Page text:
Do we have a political term for the situation when a weak country milks from two country which are enemies of each other?

My research includes, studying about debt-trap, and other questions here. So I am thinking if there any terms SIMILAR to "debt-trap" (they aren't same, I know) for this case.

My history is weak and I don't know about any historical examples. I can construct an imaginary example from observations and I might be wrong to make such conclusions. Still I am including it as part of my research.

Research and possible conclusion:

See the map below.


China funds Bangladaesh extensively. Recently turned Capitalist India too does it.

Details and clarity:



The String of Pearls is a geopolitical theory on potential Chinese intentions in the Indian Ocean region (IOR). The sea lines run through several major maritime choke points such as the Strait of Mandeb, the Strait of Malacca, the Strait of Hormuz, and the Lombok Strait as well as other strategic maritime centres in Pakistan, Sri Lanka, Bangladesh, the Maldives, and Somalia.

Details and clarity: https://en.wikipedia.org/wiki/String_of_Pearls_(Indian_Ocean)

Now, say, Pakistan decides to sell their islands to China, it would not trouble the Indians. Because they are already enemies so are maybe prepared for such a situation.

Details and clarity: https://newscomworld.com/2020/10/06/pakistan-selling-bhundar-bundal-and-dingi-islands-in-occupied-sindh-to-china/

It would be a problem when this imaginary situation occurs:

Bangladaesh needs to develop their coast or port. India wouldn't want to invest because they have to feed their billion people first (They aren't completely Capitalist. They have some socialist policy as well). China is willing to do it under the condition that they may use the port as a naval base. India wouldn't have any way but to invest to keep off the Chinese.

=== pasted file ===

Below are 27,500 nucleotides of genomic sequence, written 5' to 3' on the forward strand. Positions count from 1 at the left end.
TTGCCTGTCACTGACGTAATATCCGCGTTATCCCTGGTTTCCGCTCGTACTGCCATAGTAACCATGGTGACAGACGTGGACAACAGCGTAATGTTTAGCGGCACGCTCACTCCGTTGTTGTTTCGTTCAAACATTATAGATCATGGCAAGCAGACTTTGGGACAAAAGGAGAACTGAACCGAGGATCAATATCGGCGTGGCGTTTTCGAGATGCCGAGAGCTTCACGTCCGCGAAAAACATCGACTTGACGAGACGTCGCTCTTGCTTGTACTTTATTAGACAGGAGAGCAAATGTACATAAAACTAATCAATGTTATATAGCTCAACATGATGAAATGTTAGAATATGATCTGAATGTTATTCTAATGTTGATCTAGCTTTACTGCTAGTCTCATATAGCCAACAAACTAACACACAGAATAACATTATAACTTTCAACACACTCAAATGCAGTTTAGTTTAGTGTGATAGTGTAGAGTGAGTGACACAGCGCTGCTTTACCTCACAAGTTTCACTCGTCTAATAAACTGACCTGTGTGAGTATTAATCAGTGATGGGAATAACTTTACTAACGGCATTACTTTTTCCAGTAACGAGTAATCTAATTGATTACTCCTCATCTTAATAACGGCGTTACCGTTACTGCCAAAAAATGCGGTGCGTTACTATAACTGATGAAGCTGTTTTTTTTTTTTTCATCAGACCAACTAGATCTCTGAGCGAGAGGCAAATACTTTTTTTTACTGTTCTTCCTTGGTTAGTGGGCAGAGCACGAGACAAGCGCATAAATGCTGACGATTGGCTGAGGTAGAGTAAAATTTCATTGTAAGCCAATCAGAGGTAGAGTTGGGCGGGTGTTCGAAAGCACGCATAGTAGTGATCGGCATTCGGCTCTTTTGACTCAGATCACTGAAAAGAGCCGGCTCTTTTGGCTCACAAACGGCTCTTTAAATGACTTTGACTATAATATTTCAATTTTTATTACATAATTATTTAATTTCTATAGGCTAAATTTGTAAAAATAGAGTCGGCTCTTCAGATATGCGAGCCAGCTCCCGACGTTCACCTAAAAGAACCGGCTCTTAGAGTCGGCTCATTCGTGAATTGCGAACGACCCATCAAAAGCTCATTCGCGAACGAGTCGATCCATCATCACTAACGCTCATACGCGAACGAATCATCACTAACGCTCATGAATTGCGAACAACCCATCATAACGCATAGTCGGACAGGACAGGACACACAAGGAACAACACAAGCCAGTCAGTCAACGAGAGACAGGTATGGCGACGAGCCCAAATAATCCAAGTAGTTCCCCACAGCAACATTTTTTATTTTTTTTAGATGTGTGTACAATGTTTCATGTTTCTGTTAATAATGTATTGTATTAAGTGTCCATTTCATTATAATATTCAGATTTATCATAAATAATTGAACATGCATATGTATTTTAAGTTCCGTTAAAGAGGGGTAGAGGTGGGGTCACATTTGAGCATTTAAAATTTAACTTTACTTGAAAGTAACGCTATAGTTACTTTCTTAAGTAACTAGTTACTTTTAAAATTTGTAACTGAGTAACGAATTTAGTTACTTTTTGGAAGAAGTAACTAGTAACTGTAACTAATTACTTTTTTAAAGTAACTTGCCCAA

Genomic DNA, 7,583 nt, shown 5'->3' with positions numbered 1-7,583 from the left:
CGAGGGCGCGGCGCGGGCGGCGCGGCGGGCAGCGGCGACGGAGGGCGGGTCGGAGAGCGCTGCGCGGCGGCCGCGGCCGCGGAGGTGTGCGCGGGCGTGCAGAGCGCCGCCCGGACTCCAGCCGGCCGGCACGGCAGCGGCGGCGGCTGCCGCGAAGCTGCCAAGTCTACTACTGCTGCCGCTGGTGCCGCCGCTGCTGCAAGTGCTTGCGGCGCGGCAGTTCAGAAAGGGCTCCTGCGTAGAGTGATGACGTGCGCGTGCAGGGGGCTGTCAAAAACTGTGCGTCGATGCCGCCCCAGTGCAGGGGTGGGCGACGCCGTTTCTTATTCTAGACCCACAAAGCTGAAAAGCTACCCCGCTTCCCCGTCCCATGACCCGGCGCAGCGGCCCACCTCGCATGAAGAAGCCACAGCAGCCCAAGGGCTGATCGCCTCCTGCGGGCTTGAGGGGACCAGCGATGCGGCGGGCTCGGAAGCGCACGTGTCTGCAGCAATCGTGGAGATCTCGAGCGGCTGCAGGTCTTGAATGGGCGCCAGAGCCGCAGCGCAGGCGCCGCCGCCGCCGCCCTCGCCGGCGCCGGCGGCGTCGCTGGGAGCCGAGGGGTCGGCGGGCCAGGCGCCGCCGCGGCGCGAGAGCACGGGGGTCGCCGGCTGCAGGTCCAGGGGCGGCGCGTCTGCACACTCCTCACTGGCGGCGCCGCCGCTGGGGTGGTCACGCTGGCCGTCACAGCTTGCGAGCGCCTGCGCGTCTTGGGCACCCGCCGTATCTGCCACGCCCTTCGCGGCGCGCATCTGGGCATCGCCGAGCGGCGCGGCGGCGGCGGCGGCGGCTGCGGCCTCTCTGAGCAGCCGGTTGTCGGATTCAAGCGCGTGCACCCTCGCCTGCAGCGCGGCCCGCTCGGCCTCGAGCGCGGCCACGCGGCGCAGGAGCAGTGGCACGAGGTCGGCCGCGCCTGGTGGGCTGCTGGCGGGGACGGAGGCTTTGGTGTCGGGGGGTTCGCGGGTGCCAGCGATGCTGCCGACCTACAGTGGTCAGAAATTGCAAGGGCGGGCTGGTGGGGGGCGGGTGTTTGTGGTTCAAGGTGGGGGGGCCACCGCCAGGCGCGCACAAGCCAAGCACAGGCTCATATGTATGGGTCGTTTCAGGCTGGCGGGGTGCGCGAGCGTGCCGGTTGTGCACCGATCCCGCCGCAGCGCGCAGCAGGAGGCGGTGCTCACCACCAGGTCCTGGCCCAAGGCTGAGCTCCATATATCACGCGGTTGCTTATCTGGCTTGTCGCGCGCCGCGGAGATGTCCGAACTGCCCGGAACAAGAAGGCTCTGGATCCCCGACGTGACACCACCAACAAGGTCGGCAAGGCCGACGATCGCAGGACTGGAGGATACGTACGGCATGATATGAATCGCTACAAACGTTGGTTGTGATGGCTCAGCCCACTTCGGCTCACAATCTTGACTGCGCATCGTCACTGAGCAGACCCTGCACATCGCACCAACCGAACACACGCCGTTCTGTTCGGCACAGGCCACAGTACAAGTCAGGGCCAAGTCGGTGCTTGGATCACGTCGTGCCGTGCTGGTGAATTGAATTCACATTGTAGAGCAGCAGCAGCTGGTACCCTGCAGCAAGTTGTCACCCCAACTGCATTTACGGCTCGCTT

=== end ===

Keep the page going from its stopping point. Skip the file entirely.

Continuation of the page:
Winner: Bangladaesh!

Losser: China

Bigger Losser: India

Myanmar could be the example too to some extent. My research used Bangladaesh as the example.

  • 2
    Not about countries per se, but there's a European proverb in various variations that might apply here, along the lines of when two fight, the third one wins. The English version is with dogs. oxfordreference.com/view/10.1093/acref/9780199539536.001.0001/… This is a question about language, imho, not politics. Nov 25, 2020 at 7:02
  • Also en.wikipedia.org/wiki/… Nov 25, 2020 at 8:55
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    Several countries have successfully profited from neutral roles while surrounded by larger countries/blocks. Switzerland may be the one with the longest tradition in that regard. Germany, France, Austria and Italy (or their respective precursors) were frequently at war with each other. After World War II, Austria also adopted a neutral position, thereby avoided to be split between the blocks like Germany was, and profited by doing business with both blocks during the Cold War era. It also became a diplomatic center, with one of the UNO locations.
    – Hulk
    Nov 25, 2020 at 9:03
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    en.wikipedia.org/wiki/Triangular_diplomacy is similar but generally used to refer to one special case of it. See also Balance of Power en.wikipedia.org/wiki/…
    – ohwilleke
    Dec 28, 2020 at 22:56
  • 1
    @ohwilleke wow, yes. That is what I was looking for. Thanks again.
    – Gary 2
    Jan 4, 2021 at 13:12

2 Answers 2


Yes, it's called "playing one side against the other", and has historically happened in places such as Siam which played the Western colonizers against one another in order to maintain its independence back in the 1800-1900s.



If you want to use network theory, that would be preferential attachment. China and Pakistan are enemies with India. Pakistan can profit from this https://www.financialexpress.com/opinion/indo-china-conflict-whats-in-it-for-pakistan/2084091/

  • 2
    This is an interesting answer, but I feel it lacks some details related to those connections (vertices).
    – Alexei
    Nov 27, 2020 at 10:56

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